Judges 20:35
And the LORD smote Benjamin before Israel: and the children of Israel destroyed of the Benjamites that day twenty and five thousand and an hundred men: all these drew the sword.
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(35) Destroyed of the Benjamites . . .—Here again we have a summary of the final result, followed by details, in a manner which proves either that the narrative was compiled from various sources (one of which seems to have been a poem), or that it was penned before the “periodic style” of history (lexis katestrammene) had been invented. If written consecutively, and not compiled, the writer must have been one whose method bore the same resemblance to that of later writers, as the style of Hellanicus did to that of Herodotus and Thucydides. It is the style to which Roman writers would have applied the epithet inconditus—the style of the oldest annals. Judges 20:36-46 are not, as has been conjectured by some writers, necessarily a different account of the battle, but contain a loose assemblage of details, which has been added to explain the general result.

17:7-13 Micah thought it was a sign of God's favour to him and his images, that a Levite should come to his door. Thus those who please themselves with their own delusions, if Providence unexpectedly bring any thing to their hands that further them in their evil way, are apt from thence to think that God is pleased with them.Baal-tamar is only mentioned here. It took its name from some palm-tree that grew there; perhaps the same as the "palm-tree of Deborah, between Ramah and Bethel" Judges 4:5, the exact locality here indicated, since "the highway" Judges 20:31 along which the Israelites enticed the Benjamites to pursue them, leads straight to Ramah, which lay only a mile beyond the point where the two ways branch off.

The meadows of Gibeah - The word rendered "meadow" is only found here. According to its etymology, it ought to mean a "bare open place", which is particularly unsuitable for an ambush. However, by a change in the vowel-points, without any alteration in the letters, it becomes the common word for "a cavern".

34. there came against Gibeah ten thousand chosen men—This was a third division, different both from the ambuscade and the army, who were fighting at Baal-tamar. The general account stated in Jud 20:35 is followed by a detailed narrative of the battle, which is continued to the end of the chapter. This is the total sum, whereof the particulars are related Judges 20:11,45; and for the odd hundred not there mentioned, they were killed in other places not there expressed.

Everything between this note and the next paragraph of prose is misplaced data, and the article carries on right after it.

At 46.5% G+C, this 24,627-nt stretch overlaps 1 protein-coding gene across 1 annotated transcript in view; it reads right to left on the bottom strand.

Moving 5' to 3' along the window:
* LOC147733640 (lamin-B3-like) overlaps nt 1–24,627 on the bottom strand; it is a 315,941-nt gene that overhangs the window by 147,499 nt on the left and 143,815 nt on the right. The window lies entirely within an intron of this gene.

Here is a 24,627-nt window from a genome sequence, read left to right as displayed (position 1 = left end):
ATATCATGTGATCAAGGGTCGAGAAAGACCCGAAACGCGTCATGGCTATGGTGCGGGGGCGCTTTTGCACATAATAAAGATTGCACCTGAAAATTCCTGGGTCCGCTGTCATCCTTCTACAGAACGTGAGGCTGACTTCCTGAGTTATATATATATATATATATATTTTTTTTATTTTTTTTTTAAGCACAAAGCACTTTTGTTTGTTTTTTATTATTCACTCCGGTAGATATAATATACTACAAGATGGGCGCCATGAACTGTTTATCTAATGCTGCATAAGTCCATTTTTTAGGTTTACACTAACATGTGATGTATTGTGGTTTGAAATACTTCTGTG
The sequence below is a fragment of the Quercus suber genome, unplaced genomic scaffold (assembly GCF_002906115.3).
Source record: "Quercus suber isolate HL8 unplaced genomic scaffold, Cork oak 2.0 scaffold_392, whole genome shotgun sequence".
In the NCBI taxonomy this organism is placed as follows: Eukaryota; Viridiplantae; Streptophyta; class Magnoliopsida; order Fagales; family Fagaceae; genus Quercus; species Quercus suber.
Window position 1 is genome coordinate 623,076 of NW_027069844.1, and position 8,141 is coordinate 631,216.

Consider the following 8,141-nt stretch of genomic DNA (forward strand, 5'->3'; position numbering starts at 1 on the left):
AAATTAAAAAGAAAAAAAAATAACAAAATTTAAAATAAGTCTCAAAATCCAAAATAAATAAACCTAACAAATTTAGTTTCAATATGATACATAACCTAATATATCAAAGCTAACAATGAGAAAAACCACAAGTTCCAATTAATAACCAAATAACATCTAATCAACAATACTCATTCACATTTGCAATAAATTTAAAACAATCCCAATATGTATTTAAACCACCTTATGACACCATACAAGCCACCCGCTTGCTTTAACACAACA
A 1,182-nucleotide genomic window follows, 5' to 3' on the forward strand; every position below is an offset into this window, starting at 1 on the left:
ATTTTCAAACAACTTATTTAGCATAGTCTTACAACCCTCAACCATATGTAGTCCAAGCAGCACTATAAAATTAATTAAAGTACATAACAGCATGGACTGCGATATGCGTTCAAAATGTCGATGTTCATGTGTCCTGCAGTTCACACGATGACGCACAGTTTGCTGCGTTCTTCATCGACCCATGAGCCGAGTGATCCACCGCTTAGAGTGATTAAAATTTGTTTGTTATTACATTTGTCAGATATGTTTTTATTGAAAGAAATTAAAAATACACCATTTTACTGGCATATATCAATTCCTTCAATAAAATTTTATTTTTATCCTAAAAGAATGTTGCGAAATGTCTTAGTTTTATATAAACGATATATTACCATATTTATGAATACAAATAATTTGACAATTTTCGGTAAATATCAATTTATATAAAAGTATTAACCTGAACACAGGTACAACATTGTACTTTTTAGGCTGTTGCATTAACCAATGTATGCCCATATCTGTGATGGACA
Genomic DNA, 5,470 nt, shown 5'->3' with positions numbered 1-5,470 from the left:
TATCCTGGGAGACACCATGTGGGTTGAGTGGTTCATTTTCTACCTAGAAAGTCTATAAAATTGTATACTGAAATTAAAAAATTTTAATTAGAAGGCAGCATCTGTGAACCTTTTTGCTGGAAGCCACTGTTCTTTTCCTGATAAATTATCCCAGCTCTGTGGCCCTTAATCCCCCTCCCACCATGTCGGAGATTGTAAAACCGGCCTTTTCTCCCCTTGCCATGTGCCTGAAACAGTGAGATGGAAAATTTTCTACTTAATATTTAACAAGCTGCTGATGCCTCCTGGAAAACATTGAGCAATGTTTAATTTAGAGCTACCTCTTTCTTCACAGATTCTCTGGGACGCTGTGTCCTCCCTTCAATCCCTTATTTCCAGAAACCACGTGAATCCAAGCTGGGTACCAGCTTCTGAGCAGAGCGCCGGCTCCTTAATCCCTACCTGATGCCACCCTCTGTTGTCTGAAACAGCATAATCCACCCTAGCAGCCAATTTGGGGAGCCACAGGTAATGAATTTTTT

And the Lord smote Benjamin before Israel,.... Gave Israel the victory over them at Baaltamar; for notwithstanding all the art and stratagem they used, their numbers and their valour, victory was of the Lord, and to him it is ascribed; for until now Benjamin, though fewer in number, had been always victorious; and the children of Israel destroyed of the Benjaminites that day 25,100; which is the total sum of all that were slain of them that day, the particulars of which are afterwards given:

all these drew the sword; were armed men.

And the LORD smote Benjamin before Israel: and the children of Israel destroyed of the Benjamites that day twenty and five thousand and an hundred men: all these drew the sword.
35. As elsewhere the account of the battle is brought to an end with a summing up of the numbers slain, Jdg 20:21; Jdg 20:25; Jdg 20:46, Jdg 3:29, Joshua 8:25. For the numbers see on Jdg 20:15. This later source B, it is to be noted, ascribes the victory to the direct interference of Jehovah; cf. 2 Chronicles 13:15; 2 Chronicles 14:12, where the same verb smote occurs.

Judges 20:35And Jehovah smote Benjamin before Israel (according to His promise in Judges 20:28), so that the Israelites destroyed of Benjamin on that day twenty and five thousand and an hundred men (i.e., twenty-five thousand and upwards).

This was the result of the battle, which the historian gives at once, before entering more minutely into the actual account of the battle itself. He does this in Judges 20:36-46 in a series of explanations, of which one is attached to the other, for the most part in the form of circumstantial clauses, so that it is not till Judges 20:46 that he again comes to the result already announced in Judges 20:35.

(Note: The opinions expressed by De Wette, etc. that Judges 20:35 is spurious, and by Bertheau, that Judges 20:36-46 contain a different account of the battle, simply prove that they have overlooked this peculiarity in the Hebrew mode of writing history, viz., that the generally result of any occurrence is given as early as possible, and then the details follow afterwards; whilst these critics have not succeeded in adducing even apparent differences in support of their opinions.)

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